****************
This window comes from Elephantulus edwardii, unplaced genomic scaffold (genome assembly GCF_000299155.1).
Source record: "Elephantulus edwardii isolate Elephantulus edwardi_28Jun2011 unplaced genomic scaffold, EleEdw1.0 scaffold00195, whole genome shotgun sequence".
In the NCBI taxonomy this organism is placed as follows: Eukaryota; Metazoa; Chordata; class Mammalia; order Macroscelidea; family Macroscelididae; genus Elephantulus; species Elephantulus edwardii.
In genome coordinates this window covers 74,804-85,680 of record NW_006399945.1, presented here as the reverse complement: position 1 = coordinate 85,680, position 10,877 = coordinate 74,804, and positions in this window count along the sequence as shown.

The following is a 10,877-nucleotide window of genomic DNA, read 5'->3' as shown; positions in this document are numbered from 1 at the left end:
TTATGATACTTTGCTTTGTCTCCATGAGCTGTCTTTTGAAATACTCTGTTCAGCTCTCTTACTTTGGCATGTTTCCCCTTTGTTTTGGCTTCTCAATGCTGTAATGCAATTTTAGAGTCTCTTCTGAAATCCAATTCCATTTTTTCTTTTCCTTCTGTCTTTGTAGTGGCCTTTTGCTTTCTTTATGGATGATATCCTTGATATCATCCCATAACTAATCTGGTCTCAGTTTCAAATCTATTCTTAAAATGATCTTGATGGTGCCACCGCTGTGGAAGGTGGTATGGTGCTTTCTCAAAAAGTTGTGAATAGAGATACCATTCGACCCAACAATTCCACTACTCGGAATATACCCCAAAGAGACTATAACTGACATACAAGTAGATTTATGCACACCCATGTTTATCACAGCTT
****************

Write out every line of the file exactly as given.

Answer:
This window comes from Elephantulus edwardii, unplaced genomic scaffold (genome assembly GCF_000299155.1).
Source record: "Elephantulus edwardii isolate Elephantulus edwardi_28Jun2011 unplaced genomic scaffold, EleEdw1.0 scaffold00195, whole genome shotgun sequence".
In the NCBI taxonomy this organism is placed as follows: Eukaryota; Metazoa; Chordata; class Mammalia; order Macroscelidea; family Macroscelididae; genus Elephantulus; species Elephantulus edwardii.
In genome coordinates this window covers 74,804-85,680 of record NW_006399945.1, presented here as the reverse complement: position 1 = coordinate 85,680, position 10,877 = coordinate 74,804, and positions in this window count along the sequence as shown.

The following is a 10,877-nucleotide window of genomic DNA, read 5'->3' as shown; positions in this document are numbered from 1 at the left end:
TTATGATACTTTGCTTTGTCTCCATGAGCTGTCTTTTGAAATACTCTGTTCAGCTCTCTTACTTTGGCATGTTTCCCCTTTGTTTTGGCTTCTCAATGCTGTAATGCAATTTTAGAGTCTCTTCTGAAATCCAATTCCATTTTTTCTTTTCCTTCTGTCTTTGTAGTGGCCTTTTGCTTTCTTTATGGATGATATCCTTGATATCATCCCATAACTAATCTGGTCTCAGTTTCAAATCTATTCTTAAAATGATCTTGATGGTGCCACCGCTGTGGAAGGTGGTATGGTGCTTTCTCAAAAAGTTGTGAATAGAGATACCATTCGACCCAACAATTCCACTACTCGGAATATACCCCAAAGAGACTATAACTGACATACAAGTAGATTTATGCACACCCATGTTTATCACAGCTT